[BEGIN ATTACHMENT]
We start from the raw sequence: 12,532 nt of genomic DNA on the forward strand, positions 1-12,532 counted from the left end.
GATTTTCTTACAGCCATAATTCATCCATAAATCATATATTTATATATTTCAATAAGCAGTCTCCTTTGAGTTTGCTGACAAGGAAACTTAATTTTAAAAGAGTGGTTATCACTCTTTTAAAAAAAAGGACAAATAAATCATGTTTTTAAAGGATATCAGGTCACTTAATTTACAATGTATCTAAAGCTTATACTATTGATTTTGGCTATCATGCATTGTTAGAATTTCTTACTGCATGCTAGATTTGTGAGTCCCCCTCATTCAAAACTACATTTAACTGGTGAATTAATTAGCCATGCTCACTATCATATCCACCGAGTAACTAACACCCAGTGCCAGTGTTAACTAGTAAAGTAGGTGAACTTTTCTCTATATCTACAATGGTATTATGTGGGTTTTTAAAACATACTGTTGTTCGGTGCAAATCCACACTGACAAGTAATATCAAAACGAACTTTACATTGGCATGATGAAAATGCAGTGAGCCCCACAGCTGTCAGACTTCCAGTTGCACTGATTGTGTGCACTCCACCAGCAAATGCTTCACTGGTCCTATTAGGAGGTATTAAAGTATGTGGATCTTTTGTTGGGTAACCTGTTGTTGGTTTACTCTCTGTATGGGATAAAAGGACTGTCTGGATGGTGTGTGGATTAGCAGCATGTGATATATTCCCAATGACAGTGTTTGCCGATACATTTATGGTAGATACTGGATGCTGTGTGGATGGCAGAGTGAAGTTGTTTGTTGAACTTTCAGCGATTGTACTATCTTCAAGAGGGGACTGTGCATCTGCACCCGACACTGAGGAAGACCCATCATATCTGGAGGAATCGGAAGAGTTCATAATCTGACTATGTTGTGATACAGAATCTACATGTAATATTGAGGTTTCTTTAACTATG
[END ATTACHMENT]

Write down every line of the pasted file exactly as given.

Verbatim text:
We start from the raw sequence: 12,532 nt of genomic DNA on the forward strand, positions 1-12,532 counted from the left end.
GATTTTCTTACAGCCATAATTCATCCATAAATCATATATTTATATATTTCAATAAGCAGTCTCCTTTGAGTTTGCTGACAAGGAAACTTAATTTTAAAAGAGTGGTTATCACTCTTTTAAAAAAAAGGACAAATAAATCATGTTTTTAAAGGATATCAGGTCACTTAATTTACAATGTATCTAAAGCTTATACTATTGATTTTGGCTATCATGCATTGTTAGAATTTCTTACTGCATGCTAGATTTGTGAGTCCCCCTCATTCAAAACTACATTTAACTGGTGAATTAATTAGCCATGCTCACTATCATATCCACCGAGTAACTAACACCCAGTGCCAGTGTTAACTAGTAAAGTAGGTGAACTTTTCTCTATATCTACAATGGTATTATGTGGGTTTTTAAAACATACTGTTGTTCGGTGCAAATCCACACTGACAAGTAATATCAAAACGAACTTTACATTGGCATGATGAAAATGCAGTGAGCCCCACAGCTGTCAGACTTCCAGTTGCACTGATTGTGTGCACTCCACCAGCAAATGCTTCACTGGTCCTATTAGGAGGTATTAAAGTATGTGGATCTTTTGTTGGGTAACCTGTTGTTGGTTTACTCTCTGTATGGGATAAAAGGACTGTCTGGATGGTGTGTGGATTAGCAGCATGTGATATATTCCCAATGACAGTGTTTGCCGATACATTTATGGTAGATACTGGATGCTGTGTGGATGGCAGAGTGAAGTTGTTTGTTGAACTTTCAGCGATTGTACTATCTTCAAGAGGGGACTGTGCATCTGCACCCGACACTGAGGAAGACCCATCATATCTGGAGGAATCGGAAGAGTTCATAATCTGACTATGTTGTGATACAGAATCTACATGTAATATTGAGGTTTCTTTAACTATG